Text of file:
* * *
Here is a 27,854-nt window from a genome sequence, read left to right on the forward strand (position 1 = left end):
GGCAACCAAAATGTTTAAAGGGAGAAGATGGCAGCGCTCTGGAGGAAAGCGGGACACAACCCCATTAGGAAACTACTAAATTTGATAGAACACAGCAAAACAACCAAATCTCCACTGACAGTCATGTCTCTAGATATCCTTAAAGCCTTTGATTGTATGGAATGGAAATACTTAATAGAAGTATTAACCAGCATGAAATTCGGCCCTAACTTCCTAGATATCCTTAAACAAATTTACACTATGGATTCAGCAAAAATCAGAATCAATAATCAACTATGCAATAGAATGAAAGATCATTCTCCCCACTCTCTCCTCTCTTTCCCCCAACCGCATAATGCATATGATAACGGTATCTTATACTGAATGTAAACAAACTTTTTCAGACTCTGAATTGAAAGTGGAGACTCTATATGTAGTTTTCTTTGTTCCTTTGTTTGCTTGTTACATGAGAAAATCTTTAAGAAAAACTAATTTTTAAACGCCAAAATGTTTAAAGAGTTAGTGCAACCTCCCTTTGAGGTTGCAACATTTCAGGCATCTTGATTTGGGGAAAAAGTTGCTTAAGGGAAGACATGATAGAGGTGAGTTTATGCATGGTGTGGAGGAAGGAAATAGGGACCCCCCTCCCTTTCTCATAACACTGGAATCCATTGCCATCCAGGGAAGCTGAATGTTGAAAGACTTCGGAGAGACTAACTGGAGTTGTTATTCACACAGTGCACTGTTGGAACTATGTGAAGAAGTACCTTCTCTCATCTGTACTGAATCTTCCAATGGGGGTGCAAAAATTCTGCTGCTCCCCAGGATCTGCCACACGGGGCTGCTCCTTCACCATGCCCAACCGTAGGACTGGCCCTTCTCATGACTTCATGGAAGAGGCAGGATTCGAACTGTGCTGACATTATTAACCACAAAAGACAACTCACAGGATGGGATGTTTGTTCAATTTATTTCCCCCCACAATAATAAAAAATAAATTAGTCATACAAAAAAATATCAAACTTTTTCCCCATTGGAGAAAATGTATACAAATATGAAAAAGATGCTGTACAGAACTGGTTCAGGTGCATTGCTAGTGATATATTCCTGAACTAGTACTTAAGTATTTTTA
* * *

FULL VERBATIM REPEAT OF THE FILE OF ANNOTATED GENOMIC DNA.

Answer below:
Here is a 27,854-nt window from a genome sequence, read left to right on the forward strand (position 1 = left end):
GGCAACCAAAATGTTTAAAGGGAGAAGATGGCAGCGCTCTGGAGGAAAGCGGGACACAACCCCATTAGGAAACTACTAAATTTGATAGAACACAGCAAAACAACCAAATCTCCACTGACAGTCATGTCTCTAGATATCCTTAAAGCCTTTGATTGTATGGAATGGAAATACTTAATAGAAGTATTAACCAGCATGAAATTCGGCCCTAACTTCCTAGATATCCTTAAACAAATTTACACTATGGATTCAGCAAAAATCAGAATCAATAATCAACTATGCAATAGAATGAAAGATCATTCTCCCCACTCTCTCCTCTCTTTCCCCCAACCGCATAATGCATATGATAACGGTATCTTATACTGAATGTAAACAAACTTTTTCAGACTCTGAATTGAAAGTGGAGACTCTATATGTAGTTTTCTTTGTTCCTTTGTTTGCTTGTTACATGAGAAAATCTTTAAGAAAAACTAATTTTTAAACGCCAAAATGTTTAAAGAGTTAGTGCAACCTCCCTTTGAGGTTGCAACATTTCAGGCATCTTGATTTGGGGAAAAAGTTGCTTAAGGGAAGACATGATAGAGGTGAGTTTATGCATGGTGTGGAGGAAGGAAATAGGGACCCCCCTCCCTTTCTCATAACACTGGAATCCATTGCCATCCAGGGAAGCTGAATGTTGAAAGACTTCGGAGAGACTAACTGGAGTTGTTATTCACACAGTGCACTGTTGGAACTATGTGAAGAAGTACCTTCTCTCATCTGTACTGAATCTTCCAATGGGGGTGCAAAAATTCTGCTGCTCCCCAGGATCTGCCACACGGGGCTGCTCCTTCACCATGCCCAACCGTAGGACTGGCCCTTCTCATGACTTCATGGAAGAGGCAGGATTCGAACTGTGCTGACATTATTAACCACAAAAGACAACTCACAGGATGGGATGTTTGTTCAATTTATTTCCCCCCACAATAATAAAAAATAAATTAGTCATACAAAAAAATATCAAACTTTTTCCCCATTGGAGAAAATGTATACAAATATGAAAAAGATGCTGTACAGAACTGGTTCAGGTGCATTGCTAGTGATATATTCCTGAACTAGTACTTAAGTATTTTTA